There are and can be no successors to Orban Viktor. My reasons are these:- • As Minusio points out Fidesz is the creation of Orban Viktor. Minusio wrote ** “Nobody in Fidesz will succeed Orbán. He built this party around himself, made sure that there are no rivals or intellectually superior (preferably: also not taller) people around him. This system was specifically designed to run until it crashes without a successor to Orbán.” **. This is true Orban holds all the levers of power within Fidesz. Even the lowest of the low within the party knows this. • So long as the plutocrats see that ‘Gravy train’ is still rolling and will continue to do so for the foreseeable future, they will stay on it. Once the train stops they will leave Hungary. • That Fidesz has been in power for some eighteen months in which time they should have been able to finance the party from ‘Government Funds’ and no longer need money from the plutocrats. • The Fidesz ‘Lobby Fodder’ know that they will continue to benefit financially so long as they stay in line. • When the IMF/EU talks fail, which is what Orban Viktor wants he… Read more »

Forint almost back up to its pre-Christmas rate.
Genuine recovery, or the calm before the next storm?

late night

Hungary, is simply not going to get credit, because nobody in Europe will get credit, until they appear to be creditworthy. The choice is Jobbik or perhaps the communists.


@ Gyorgy Gereby: According to some articles (as I recall I have read it at origo or nol.hu) the assumption that the leaders of the EU are week, incapable to carry out necessary reforms (i.e. dismantling of the rule of law in order to gain competitiveness vis-a-vis China) is at the core of Orbán’s self-perception. Győri was probably only echoing this view. But otherwise your point is right, I fear.


We should not forget China.
China will prey on a wounded Hungary and take full advantage of Orban’s financial weakness and ostracism.

Eva S. Balogh

I Love Hungary: “what it means is that Hungary is essentially “sans constitution”- and requires, based on normal international practice the convening of a “Constitutional Congress”.”
That is an interesting thought.

Eva S. Balogh

Csoda: “VO: “if arguments raised by international organisations are worth considering, the cabinet is ready to make them their own”
Yeah, but a few seconds later he says he isn’t changing anything and none of the criticism is valid. They are all politically motivated. So, you don’t really know where you stand with him.


Everyone is too busy hoping Orban will be deposed or maybe run over by a bus. Better to discus how the opposition should be organised.
Frankly I do not think the opposition is organised enough to win in 2014. It is the job of the opposition to offer an organised party and coherent ideas, not to sit back and hope.
It is better to organize than fantasize.

Eva S. Balogh

andrasb: “It is better to organize than fantasize.”
Sure, but I can’t organize the opposition.

Eva S. Balogh

Andrew: “I’m afraid I’ve leapt to the conclusion that Martonyi is talking about Trianon when he mentions psychological wounds.”
If you made a mistake, so did I. I also thought that he was talking about Trianon, although he might be also thinking of a couple of other Hungarian calamities as well.

whoever: “I think people are missing something important from overseas, ” Who are the people from oversees who are missing this? If you refer to the press, I would say that simply they do not cover as much from the Hungarian politics as countries in the EU, simply because they are not so much affected. I do not think in any EU country you read to much about Canadian politics and how the Senate is stuffed by the conservatives…. If you refer to those who post comments here, the “cut off of Hungary” was suggested a lot for months. I love Hungary: “In the Preamble to the New Constitution, it states clearly that (I am paraphrasing) it does not respect the validity of the Old Constitution, ” THat is certainly one more technicality why the this unlawful document should be thrown out by the Constitutional Court or whatever remained from it, as it was already suggested on December 30th, when the photograph of the MPs sleeping while the parliamentary voting is going on was published on HS. “Signing any contract under undue pressure, unreasonable time frame, under the influence (sleep deprivation) and contrary to existing laws are just a handful… Read more »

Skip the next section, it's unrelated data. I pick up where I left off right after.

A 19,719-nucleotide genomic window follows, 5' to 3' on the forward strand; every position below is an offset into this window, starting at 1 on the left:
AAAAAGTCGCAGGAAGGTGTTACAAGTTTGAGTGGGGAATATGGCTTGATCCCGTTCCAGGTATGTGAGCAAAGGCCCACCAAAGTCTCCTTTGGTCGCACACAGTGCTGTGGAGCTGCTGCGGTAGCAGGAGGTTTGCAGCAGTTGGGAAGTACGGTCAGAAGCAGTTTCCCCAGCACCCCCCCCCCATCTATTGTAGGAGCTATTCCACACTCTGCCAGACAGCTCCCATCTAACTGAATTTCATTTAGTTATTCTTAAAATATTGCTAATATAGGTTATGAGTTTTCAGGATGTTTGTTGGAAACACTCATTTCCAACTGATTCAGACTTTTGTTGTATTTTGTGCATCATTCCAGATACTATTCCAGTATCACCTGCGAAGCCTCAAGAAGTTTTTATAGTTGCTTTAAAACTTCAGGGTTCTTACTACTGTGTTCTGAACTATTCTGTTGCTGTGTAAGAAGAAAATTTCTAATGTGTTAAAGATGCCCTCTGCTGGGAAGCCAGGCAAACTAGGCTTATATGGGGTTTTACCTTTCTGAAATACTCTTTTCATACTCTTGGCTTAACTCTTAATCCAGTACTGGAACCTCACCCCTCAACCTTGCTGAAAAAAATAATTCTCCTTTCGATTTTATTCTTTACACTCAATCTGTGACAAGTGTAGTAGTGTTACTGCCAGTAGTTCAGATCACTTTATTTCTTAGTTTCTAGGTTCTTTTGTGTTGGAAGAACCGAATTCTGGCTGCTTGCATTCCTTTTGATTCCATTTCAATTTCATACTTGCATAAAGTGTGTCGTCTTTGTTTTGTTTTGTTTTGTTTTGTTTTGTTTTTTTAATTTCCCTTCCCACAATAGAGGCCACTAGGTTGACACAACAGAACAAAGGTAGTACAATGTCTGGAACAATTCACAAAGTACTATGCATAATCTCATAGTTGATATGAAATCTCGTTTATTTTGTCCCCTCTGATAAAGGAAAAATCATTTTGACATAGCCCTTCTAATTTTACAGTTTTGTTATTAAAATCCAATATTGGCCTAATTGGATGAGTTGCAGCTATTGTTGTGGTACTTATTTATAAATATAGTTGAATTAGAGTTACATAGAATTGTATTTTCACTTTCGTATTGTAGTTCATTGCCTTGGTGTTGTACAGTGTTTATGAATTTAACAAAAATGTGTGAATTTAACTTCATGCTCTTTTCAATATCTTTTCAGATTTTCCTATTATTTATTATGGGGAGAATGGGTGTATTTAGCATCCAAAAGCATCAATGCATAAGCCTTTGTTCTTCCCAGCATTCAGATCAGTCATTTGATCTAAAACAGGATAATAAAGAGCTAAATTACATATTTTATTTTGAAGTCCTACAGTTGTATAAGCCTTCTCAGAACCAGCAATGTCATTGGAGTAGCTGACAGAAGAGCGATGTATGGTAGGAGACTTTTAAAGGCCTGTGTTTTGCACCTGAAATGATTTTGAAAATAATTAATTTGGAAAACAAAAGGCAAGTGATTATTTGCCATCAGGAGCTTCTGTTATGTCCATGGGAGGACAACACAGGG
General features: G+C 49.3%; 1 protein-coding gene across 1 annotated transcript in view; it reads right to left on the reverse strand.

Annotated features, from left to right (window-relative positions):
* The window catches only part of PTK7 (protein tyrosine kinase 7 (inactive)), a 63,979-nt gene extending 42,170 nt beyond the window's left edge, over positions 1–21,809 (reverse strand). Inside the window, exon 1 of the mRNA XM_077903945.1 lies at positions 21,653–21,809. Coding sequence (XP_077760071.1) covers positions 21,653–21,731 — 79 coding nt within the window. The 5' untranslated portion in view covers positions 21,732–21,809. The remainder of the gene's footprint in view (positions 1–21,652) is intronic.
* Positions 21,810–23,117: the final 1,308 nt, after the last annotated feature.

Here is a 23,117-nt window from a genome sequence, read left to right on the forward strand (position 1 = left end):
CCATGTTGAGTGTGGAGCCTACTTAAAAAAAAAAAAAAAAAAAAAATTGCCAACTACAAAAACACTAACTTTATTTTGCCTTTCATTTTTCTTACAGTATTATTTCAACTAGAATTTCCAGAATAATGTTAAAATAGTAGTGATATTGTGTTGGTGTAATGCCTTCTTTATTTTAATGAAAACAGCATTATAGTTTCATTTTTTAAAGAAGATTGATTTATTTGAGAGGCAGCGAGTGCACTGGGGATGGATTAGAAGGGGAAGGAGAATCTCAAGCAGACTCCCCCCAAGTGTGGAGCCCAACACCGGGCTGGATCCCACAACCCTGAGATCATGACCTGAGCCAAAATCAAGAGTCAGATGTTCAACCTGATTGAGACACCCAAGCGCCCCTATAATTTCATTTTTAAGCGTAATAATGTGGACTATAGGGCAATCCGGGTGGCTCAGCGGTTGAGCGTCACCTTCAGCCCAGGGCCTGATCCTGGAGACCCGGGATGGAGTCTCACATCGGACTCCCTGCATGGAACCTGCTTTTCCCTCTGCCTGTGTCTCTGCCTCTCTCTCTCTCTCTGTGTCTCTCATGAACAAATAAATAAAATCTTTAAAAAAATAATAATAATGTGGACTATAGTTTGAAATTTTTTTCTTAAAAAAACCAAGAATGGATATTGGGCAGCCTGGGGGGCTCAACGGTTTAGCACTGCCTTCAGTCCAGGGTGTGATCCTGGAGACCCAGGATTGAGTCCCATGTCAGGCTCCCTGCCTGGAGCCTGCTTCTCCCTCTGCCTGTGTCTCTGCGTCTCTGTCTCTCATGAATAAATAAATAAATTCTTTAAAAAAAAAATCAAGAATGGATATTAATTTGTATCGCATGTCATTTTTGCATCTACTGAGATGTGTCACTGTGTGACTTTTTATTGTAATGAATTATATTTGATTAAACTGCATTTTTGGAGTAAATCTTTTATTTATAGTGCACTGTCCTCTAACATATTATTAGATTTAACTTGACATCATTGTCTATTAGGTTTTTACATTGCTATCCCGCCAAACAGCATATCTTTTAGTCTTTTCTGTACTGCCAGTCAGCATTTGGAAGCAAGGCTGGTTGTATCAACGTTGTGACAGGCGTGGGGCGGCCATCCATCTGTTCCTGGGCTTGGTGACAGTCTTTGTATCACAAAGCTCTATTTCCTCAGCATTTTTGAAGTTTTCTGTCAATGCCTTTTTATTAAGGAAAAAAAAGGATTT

Eva S. Balogh

Gyorgy Gereby: “A minor comment: you seem to have passed over in silence Eniko Gyori’s astonishing interview”
Yes, I missed it. Thanks. You’re most likely right that Orbán thinks that he can win against these weak leaders.


Sorry OT: Andor Jacob’s blog regarding salaries (gross-net calculation) and percentage tax and social security due to the government(s).
Once he makes a reference regarding Deloitte’s statistics. What Deloitte fails to mention is that the average salary in Hungary is very low compare to other countries.
Social Security is 28% over the gross salary without a limitation or cap.

Mutt Damon

The BP police renewed the streets closings until February around the house of ….. “we do not speak his name” (no, it’s not Voldemort). The streets in the proximity of the Cinege u. 5 in the XII. district is closed for another months. Originally it was only the Christmas week.
What is afraid of ??


Can’t say I warmed to him, Ron. Had I read that in a non–Hungarian context I would have written him off as a right-wing nutter within three paras. And even in a Hungarian context, I only read on because you had posted the link.
As well as complaining about everyone else, this guy should take a good look at himself – he is also what is wrong with Hungary.


THanks for the link to “Eniko Gyori’s astonishing interview” Gyorgy Gereby. Whoaa Beside all the BS that an other Fidesz representative throws to our way, my favourite part from the interview is how MS. Gyori tries to explain how unfair is to have such long meetings in the EU that everyone is tired and falls a sleep. She feels that making decisions in an environment like that and publishing the results is unfair (“unsportsmanlike) because what Orban said actually is not what he said.
Interesting point of view from Fidesz, especially after their “tour de France” style voting in the Hungarian Parliament about governing laws that will affect every single Hungarians.